The wreath-tossing ceremony is a gesture Francis first made when he visited the Italian island of Lampedusa in the summer of 2013, his first trip outside Rome as pope, after a dozen migrants died trying to reach the southern tip of Europe. He made a similar gesture more recently at the U.S.-Mexican border, laying a bouquet of flowers next to a large crucifix at the Ciudad Juarez border crossing in memory of migrants who died trying to reach the U.S.
"He is slightly provocative," said George Demacopoulos, chair of Orthodox Christian studies at the Jesuit-run Fordham University in New York. Citing Francis' Mexico border visit in February, in the heat of a U.S. presidential campaign where illegal immigration took center stage, he added: "He is within his purview to do so, but that was a provocative move."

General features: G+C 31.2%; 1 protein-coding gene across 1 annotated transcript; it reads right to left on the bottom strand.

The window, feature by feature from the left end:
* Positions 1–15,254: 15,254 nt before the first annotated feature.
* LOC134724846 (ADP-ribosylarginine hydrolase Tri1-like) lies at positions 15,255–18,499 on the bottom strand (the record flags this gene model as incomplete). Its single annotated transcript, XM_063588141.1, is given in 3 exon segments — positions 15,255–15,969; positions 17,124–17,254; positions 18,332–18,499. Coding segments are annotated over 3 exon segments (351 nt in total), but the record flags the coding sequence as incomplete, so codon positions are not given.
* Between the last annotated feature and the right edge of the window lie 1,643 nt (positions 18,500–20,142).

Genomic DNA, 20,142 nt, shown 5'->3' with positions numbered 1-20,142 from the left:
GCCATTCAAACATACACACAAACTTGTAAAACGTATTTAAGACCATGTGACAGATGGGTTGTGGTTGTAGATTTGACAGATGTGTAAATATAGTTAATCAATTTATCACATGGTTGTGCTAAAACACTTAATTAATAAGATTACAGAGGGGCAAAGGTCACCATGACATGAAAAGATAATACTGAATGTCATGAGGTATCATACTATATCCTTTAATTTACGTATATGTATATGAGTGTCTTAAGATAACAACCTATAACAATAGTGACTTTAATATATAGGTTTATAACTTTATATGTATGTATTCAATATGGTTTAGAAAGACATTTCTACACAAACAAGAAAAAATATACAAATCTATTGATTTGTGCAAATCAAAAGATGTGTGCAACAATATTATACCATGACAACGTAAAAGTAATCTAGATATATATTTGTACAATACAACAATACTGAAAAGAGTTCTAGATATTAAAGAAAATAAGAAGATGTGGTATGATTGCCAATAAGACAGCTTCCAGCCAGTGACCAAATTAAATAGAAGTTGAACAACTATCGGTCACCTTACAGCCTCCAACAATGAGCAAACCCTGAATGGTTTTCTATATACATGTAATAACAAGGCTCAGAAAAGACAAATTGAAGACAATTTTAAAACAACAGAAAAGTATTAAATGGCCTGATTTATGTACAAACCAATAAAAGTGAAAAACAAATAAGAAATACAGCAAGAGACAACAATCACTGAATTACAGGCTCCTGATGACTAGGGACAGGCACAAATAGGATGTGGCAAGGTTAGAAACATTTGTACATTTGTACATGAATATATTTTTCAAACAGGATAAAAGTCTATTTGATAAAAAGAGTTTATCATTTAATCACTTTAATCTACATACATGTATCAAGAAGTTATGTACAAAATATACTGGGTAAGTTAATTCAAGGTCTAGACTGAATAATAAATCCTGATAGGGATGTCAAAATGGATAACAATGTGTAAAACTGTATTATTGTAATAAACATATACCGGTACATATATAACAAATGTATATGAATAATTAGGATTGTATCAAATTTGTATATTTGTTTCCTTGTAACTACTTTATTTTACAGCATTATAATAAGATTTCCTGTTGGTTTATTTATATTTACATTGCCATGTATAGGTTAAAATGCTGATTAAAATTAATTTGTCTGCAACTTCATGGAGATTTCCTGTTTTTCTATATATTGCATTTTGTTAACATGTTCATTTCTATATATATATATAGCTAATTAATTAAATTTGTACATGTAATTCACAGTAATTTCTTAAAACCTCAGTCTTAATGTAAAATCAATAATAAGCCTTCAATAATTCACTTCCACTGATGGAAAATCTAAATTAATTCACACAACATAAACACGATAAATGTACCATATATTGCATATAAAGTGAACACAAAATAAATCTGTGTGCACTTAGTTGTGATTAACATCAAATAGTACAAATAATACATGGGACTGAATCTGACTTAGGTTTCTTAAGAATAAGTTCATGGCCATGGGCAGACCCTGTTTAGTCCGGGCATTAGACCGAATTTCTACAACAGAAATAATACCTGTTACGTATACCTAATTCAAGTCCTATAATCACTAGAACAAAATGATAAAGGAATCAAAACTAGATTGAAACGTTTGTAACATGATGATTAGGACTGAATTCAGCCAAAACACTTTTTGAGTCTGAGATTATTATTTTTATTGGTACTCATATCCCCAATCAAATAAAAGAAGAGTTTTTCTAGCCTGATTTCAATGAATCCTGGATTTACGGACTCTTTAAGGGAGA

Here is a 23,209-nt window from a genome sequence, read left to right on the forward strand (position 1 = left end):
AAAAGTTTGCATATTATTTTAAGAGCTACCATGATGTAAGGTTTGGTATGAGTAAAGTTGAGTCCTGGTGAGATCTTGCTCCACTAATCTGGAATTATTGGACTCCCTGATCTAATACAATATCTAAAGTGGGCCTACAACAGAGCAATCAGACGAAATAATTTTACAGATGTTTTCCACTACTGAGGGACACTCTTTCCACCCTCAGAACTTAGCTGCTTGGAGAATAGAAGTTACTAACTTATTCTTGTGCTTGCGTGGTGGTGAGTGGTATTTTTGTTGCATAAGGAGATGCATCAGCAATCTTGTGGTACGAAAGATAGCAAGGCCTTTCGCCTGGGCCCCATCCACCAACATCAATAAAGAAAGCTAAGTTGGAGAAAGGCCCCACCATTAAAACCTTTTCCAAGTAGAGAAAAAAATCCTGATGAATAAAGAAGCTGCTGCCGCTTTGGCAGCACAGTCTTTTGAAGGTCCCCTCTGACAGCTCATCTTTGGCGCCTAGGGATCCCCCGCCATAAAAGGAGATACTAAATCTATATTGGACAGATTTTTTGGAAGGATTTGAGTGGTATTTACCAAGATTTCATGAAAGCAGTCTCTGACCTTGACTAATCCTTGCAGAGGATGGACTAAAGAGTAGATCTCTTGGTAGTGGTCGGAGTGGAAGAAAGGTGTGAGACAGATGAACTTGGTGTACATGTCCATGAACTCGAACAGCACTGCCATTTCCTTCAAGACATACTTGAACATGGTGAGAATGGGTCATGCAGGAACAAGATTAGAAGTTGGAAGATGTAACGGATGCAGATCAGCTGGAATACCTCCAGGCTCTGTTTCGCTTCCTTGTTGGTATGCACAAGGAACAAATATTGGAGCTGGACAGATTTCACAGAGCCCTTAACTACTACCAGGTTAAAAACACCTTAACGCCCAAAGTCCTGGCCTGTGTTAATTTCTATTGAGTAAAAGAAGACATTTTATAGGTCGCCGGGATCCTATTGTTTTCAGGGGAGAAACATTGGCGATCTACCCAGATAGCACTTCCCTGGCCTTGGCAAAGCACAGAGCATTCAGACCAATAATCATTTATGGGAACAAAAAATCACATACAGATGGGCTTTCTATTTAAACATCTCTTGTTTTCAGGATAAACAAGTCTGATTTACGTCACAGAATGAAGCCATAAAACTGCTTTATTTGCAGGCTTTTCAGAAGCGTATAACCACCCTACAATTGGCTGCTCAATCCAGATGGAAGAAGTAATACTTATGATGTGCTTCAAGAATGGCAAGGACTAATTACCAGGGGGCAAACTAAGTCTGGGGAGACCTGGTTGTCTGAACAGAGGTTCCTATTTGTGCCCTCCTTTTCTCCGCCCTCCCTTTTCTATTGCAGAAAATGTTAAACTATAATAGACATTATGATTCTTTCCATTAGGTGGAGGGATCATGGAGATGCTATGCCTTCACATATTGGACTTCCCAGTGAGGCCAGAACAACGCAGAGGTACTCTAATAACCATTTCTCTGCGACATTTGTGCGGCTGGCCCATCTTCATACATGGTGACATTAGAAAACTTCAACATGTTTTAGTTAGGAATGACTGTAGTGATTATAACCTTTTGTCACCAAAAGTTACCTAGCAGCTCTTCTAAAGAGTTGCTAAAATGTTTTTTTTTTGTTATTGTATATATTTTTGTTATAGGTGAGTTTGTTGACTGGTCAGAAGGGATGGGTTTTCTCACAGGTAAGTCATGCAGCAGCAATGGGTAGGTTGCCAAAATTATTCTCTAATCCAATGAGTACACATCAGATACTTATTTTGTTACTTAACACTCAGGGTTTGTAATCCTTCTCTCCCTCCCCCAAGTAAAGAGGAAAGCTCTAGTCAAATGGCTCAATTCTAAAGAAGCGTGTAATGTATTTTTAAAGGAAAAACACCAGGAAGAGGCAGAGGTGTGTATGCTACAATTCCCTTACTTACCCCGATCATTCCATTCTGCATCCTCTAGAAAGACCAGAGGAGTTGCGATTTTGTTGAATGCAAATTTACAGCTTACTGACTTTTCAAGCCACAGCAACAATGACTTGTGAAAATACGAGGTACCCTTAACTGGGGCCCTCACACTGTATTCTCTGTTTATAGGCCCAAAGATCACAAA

The Vatican insisted Saturday's visit is purely humanitarian and religious in nature, not political or a "direct" criticism of the EU plan.
However, the Vatican official in charge of migrants, Cardinal Antonio Maria Veglio, has said the EU-Turkey plan essentially treats migrants as merchandise that can be traded back and forth and doesn't recognize their inherent dignity as human beings.
The March 18 deal stipulates that anyone arriving clandestinely on Greek islands on or after March 20 will be returned to Turkey unless they successfully apply for asylum in Greece. For every Syrian sent back, the EU will take another Syrian directly from Turkey for resettlement in Europe. In return, Turkey was granted concessions including billions of euros to deal with the more than 2.7 million Syrian refugees living there, and a speeding up of its stalled accession talks with the EU.
Human rights groups have denounced the deal as an abdication of Europe's obligations to grant protection to asylum-seekers.